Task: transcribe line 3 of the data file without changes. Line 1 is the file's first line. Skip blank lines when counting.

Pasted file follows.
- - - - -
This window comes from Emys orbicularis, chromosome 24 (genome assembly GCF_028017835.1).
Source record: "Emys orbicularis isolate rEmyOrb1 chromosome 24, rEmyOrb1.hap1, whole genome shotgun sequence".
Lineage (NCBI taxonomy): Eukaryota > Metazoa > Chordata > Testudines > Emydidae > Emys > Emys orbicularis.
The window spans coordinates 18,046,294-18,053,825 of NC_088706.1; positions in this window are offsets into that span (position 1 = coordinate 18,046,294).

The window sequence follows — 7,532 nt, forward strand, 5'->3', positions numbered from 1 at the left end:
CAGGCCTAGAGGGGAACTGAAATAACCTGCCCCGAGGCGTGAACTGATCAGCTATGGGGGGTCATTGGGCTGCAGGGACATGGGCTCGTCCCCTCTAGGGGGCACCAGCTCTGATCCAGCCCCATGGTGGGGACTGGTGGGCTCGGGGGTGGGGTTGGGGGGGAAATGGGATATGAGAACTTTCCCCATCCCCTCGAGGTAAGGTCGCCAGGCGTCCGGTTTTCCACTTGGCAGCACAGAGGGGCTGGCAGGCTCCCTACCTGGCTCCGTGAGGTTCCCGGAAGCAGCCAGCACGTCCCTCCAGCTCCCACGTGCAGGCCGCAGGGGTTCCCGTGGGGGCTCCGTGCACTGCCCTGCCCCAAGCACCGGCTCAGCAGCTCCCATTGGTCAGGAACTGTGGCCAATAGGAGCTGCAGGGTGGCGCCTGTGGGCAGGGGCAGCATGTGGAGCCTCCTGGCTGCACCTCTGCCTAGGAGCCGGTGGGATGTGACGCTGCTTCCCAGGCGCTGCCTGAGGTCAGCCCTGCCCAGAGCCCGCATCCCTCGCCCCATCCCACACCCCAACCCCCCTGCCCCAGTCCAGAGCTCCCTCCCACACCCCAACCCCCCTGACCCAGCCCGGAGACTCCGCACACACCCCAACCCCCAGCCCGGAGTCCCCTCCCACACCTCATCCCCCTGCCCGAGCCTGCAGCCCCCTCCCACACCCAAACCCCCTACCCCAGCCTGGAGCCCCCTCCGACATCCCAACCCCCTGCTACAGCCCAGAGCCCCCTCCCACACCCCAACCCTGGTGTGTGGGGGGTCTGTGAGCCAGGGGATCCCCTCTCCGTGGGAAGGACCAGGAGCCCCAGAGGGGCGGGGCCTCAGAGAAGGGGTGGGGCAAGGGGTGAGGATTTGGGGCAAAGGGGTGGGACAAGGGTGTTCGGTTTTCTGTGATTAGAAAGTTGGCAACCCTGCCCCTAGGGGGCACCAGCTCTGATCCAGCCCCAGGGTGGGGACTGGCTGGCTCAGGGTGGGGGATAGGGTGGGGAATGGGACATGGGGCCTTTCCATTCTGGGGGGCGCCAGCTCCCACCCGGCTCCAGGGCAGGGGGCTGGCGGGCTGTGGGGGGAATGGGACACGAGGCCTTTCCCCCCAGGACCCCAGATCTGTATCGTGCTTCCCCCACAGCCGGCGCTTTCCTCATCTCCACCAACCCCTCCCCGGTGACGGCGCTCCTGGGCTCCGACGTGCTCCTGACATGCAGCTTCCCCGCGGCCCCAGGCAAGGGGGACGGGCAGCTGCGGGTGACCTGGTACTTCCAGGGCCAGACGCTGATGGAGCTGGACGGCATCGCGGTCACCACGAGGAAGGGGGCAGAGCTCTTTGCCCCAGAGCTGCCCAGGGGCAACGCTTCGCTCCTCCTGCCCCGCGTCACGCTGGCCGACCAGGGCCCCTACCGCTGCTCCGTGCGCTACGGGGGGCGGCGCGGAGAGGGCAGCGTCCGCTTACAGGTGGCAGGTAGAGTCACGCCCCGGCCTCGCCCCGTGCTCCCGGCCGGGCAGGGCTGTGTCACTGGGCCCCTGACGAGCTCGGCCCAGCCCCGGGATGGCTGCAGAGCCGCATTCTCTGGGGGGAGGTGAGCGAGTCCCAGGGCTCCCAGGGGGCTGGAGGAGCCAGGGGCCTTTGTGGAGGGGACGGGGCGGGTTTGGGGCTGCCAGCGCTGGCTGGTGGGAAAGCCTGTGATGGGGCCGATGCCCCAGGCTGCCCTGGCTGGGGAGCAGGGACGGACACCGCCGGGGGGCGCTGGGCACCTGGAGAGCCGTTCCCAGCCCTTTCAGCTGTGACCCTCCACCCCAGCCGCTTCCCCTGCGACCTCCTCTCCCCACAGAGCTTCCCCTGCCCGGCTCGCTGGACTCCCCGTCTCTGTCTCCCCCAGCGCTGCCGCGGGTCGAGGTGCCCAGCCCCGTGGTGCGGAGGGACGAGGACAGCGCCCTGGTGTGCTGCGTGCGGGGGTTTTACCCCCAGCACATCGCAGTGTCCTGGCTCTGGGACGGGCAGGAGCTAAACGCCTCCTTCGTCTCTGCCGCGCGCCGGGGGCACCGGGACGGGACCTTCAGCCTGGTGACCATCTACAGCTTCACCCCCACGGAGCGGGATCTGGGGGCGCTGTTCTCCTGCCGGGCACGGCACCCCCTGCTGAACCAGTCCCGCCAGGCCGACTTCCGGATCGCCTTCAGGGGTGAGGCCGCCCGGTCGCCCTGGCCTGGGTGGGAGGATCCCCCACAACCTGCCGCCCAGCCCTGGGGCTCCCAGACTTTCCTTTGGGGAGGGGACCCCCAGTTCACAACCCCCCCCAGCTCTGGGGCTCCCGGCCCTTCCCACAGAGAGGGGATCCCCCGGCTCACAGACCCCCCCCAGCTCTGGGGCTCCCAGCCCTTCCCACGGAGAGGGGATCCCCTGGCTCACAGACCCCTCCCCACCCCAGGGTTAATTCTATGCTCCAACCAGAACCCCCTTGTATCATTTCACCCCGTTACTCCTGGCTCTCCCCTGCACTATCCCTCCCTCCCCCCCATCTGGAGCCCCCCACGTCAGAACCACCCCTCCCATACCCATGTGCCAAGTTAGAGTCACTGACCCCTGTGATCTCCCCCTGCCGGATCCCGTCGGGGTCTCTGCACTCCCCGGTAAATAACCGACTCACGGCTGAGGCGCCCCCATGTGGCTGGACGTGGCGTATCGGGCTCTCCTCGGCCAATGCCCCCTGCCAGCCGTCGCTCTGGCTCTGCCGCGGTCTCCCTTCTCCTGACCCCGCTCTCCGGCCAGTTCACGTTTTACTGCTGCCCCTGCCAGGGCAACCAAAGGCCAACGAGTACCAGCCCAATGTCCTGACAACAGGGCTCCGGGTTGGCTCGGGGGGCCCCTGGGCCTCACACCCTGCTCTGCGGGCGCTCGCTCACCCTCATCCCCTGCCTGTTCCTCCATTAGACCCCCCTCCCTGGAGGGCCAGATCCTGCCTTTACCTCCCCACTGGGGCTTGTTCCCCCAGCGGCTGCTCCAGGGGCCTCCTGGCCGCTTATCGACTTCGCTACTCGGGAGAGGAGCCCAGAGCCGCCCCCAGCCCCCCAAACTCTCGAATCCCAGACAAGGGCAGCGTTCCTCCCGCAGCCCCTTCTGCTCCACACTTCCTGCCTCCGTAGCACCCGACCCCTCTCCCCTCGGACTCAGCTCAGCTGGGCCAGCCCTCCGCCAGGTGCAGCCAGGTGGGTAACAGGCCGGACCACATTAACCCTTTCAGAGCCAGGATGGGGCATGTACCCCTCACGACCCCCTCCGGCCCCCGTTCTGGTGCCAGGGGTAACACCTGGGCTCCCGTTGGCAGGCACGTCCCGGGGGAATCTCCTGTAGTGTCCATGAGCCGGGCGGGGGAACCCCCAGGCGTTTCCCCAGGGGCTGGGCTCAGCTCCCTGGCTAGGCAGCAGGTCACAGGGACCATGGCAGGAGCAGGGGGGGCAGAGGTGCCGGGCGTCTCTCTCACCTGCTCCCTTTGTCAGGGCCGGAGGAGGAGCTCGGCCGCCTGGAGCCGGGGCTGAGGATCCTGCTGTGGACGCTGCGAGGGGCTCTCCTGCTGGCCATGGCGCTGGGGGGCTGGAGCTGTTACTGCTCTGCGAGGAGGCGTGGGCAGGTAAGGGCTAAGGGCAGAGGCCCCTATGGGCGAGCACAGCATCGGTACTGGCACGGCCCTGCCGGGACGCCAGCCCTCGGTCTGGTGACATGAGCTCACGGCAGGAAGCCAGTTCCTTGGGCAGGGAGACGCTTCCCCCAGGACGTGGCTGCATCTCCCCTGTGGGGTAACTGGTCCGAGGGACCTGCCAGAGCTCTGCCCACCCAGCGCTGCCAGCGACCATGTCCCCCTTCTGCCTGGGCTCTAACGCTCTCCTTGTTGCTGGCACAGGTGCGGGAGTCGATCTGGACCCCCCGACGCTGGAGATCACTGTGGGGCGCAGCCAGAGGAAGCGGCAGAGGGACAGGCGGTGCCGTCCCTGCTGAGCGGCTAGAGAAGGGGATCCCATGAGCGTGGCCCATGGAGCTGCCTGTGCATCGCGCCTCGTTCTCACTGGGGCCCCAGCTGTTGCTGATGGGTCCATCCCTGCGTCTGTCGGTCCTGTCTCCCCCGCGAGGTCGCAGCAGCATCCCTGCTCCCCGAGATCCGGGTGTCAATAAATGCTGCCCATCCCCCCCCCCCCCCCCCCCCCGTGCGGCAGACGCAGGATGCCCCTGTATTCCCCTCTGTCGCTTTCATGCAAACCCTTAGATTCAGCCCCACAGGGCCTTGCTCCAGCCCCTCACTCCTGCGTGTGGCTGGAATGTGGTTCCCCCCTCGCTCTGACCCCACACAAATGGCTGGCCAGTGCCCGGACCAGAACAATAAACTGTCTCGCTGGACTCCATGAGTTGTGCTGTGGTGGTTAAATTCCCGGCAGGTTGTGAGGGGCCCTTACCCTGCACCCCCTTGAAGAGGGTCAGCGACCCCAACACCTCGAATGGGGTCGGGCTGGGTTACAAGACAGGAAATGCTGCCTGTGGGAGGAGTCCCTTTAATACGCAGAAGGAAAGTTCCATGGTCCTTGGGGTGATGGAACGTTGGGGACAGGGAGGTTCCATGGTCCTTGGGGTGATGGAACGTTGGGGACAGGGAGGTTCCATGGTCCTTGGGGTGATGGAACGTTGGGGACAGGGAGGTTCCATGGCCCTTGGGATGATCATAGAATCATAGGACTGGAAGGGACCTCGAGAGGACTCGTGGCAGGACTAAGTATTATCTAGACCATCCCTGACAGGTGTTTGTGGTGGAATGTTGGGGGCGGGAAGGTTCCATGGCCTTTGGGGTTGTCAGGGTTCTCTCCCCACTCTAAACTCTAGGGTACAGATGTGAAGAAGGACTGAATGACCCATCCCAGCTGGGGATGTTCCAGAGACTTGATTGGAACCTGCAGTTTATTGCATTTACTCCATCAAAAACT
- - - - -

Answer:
Lineage (NCBI taxonomy): Eukaryota > Metazoa > Chordata > Testudines > Emydidae > Emys > Emys orbicularis.